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Breaching the Fortress

Friday, July 03, 2015
By Deepa Gahlot

In quick succession-- Court,  Kaaka Mutthai, and now Killa have somewhat restored faith in the power of good cinema. Finally, it looks like multiplexes are doing their bit to screen films that need an extra push. At least for Marathi films, the ‘diktat’ that made it mandatory for them to be screened in multiplexes, as well as the tax exemptions offered, have helped build audiences. If they are not busting the bank to see a film, middle class audiences do support alternative cinema.

Last weekend, an evening show of Avinash Arun’s debut feature Killa was packed with families. If children are exposed to offbeat cinema, they might just grow up as connoisseurs. The film has no commercial elements, it does not even have much of a story, but just beautiful moments and fabulous technical values. It’s very influenced by the austerity of some European films; that so many Marathi films are about children could have something to do with all those Iranian films that come to our festivals. Making films about kids helped Iranian filmmakers circumvent the country’s strict censorship rules.

The national and international award-winning Killa is about a young school going boy, Chinmay (Archit Deodhar) and his just-widowed mother (Amruta Subhash). As if the trauma of losing a loved one was not enough, she is transferred from Pune to a small coastal village, and Chinmay is separated from his friends and his uncle’s family, that provided him an emotional anchor. The experience makes Chinmay sullen and a little difficult to handle, for the young mother who has burdens of her own. She is having trouble at her job and has just an old neighbor as a confidante. The two try to cope with their inner turmoil in their own way, somehow not being able to offer the other the support that would have made the bereavement and uprooting bearable.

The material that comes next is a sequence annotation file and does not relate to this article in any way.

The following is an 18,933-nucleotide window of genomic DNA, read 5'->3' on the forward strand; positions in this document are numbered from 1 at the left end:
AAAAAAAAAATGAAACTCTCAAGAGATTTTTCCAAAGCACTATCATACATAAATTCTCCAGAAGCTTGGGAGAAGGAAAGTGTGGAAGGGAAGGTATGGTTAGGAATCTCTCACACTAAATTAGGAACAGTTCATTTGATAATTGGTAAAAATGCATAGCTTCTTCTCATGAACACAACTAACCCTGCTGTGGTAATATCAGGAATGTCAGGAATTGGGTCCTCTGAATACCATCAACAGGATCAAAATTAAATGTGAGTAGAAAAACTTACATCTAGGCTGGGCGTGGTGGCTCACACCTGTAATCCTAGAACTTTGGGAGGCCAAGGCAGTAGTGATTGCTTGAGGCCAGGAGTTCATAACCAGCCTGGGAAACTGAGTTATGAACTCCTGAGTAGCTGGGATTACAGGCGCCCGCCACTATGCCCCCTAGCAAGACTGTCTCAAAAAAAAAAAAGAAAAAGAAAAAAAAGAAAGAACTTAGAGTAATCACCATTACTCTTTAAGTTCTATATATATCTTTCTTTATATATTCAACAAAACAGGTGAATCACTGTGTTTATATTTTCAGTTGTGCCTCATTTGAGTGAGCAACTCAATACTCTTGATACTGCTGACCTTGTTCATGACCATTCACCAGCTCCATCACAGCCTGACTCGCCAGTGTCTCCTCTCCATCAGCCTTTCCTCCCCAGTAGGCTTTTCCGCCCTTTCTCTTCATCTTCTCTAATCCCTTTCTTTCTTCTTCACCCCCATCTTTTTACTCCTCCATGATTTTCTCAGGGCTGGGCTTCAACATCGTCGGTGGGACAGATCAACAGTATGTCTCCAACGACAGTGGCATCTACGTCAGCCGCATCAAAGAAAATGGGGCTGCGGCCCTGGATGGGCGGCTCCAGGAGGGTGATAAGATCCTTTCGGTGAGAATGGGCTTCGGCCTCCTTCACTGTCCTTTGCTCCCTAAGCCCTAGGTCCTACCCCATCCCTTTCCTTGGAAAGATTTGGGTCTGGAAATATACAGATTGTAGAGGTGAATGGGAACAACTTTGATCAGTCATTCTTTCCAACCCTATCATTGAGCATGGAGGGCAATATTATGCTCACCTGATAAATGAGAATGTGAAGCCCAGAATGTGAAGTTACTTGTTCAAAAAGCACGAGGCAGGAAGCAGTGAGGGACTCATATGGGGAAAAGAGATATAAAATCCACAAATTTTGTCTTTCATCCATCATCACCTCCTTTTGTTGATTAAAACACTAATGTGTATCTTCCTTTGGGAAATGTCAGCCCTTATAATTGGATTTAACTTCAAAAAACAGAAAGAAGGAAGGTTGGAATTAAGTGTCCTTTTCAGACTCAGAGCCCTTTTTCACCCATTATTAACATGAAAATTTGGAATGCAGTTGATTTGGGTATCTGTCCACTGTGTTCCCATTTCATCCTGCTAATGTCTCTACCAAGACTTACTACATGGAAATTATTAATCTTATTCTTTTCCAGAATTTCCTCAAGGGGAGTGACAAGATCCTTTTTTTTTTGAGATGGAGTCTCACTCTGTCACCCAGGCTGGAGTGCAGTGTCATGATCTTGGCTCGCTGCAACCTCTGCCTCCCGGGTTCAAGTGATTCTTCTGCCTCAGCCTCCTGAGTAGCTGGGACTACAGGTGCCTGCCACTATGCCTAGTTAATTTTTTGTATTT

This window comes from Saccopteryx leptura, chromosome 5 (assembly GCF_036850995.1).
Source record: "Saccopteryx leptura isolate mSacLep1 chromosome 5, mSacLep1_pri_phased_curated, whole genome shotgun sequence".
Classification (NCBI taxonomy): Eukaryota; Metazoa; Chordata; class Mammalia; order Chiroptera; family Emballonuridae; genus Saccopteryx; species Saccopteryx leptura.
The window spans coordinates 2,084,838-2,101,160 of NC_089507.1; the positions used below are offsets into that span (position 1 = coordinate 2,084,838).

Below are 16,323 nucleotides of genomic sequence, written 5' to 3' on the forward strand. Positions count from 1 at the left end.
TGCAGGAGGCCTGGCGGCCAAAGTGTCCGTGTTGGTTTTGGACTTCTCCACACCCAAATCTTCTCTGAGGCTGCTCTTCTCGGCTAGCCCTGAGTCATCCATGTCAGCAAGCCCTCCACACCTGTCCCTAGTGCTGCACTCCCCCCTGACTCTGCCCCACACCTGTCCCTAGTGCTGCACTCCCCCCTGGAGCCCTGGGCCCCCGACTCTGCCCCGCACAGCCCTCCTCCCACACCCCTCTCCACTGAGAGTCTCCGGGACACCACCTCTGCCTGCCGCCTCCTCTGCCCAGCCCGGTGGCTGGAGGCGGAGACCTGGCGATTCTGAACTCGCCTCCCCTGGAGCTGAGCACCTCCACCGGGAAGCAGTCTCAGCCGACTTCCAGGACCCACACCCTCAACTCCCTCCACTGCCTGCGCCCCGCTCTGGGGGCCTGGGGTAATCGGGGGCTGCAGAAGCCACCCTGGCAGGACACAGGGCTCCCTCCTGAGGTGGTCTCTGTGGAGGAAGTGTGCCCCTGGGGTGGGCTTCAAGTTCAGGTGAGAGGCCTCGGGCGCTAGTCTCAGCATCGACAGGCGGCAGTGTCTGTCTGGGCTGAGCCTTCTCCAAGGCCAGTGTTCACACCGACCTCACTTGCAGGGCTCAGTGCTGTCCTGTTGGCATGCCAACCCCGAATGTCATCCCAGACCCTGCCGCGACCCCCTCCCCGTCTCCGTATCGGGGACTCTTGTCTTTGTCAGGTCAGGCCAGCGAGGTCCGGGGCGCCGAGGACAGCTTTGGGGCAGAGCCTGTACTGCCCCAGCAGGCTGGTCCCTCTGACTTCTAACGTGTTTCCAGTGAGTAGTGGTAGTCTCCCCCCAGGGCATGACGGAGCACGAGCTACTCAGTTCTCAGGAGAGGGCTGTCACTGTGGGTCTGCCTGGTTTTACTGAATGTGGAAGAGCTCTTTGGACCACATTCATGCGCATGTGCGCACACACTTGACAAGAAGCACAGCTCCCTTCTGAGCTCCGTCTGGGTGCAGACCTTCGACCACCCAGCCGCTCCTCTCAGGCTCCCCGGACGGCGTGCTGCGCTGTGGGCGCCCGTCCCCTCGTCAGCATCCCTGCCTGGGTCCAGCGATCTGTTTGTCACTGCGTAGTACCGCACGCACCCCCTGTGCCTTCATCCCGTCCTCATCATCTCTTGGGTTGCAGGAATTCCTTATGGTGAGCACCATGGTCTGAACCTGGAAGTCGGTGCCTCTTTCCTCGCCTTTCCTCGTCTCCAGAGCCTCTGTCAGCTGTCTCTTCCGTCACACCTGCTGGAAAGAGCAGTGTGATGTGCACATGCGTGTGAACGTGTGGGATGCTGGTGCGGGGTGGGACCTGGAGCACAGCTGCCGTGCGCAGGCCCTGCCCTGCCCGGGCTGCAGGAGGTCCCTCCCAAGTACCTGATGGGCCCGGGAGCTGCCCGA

Still, as children do, Chinmay manages to make friends at school among them the impish Bandya (Parth Bhalerao of Bhootnath Returns), and tough guy Yuvraj (Gaurish Gawade), whose status as the son of the local smuggler gives him a fan following.

In terms of momentum, nothing much happens, just a bunch of everyday incidents; the one big crisis in the mother’s work place is underplayed. It is eventually about the two-member family learning to cope with what life throws at them. Everything that happens may not even be directly linked to the story –like Chinmay’s encounter with a fisherman (Umesh Jagtap), but it matters. Avinash Arun said in an interview that the story of Killa is partly autobiographical, and came from his own problems in dealing with his father’s transferable job.

The locations are picturesque, the children utterly charming and the story so touchingly real that it stays in the mind long after the film is over. What also remains is the echo of the applause that greeted the film at the end. And the audience was not made up of festival regulars, which is what builds some hope for non-commercial cinema. Next stop, Masaan...

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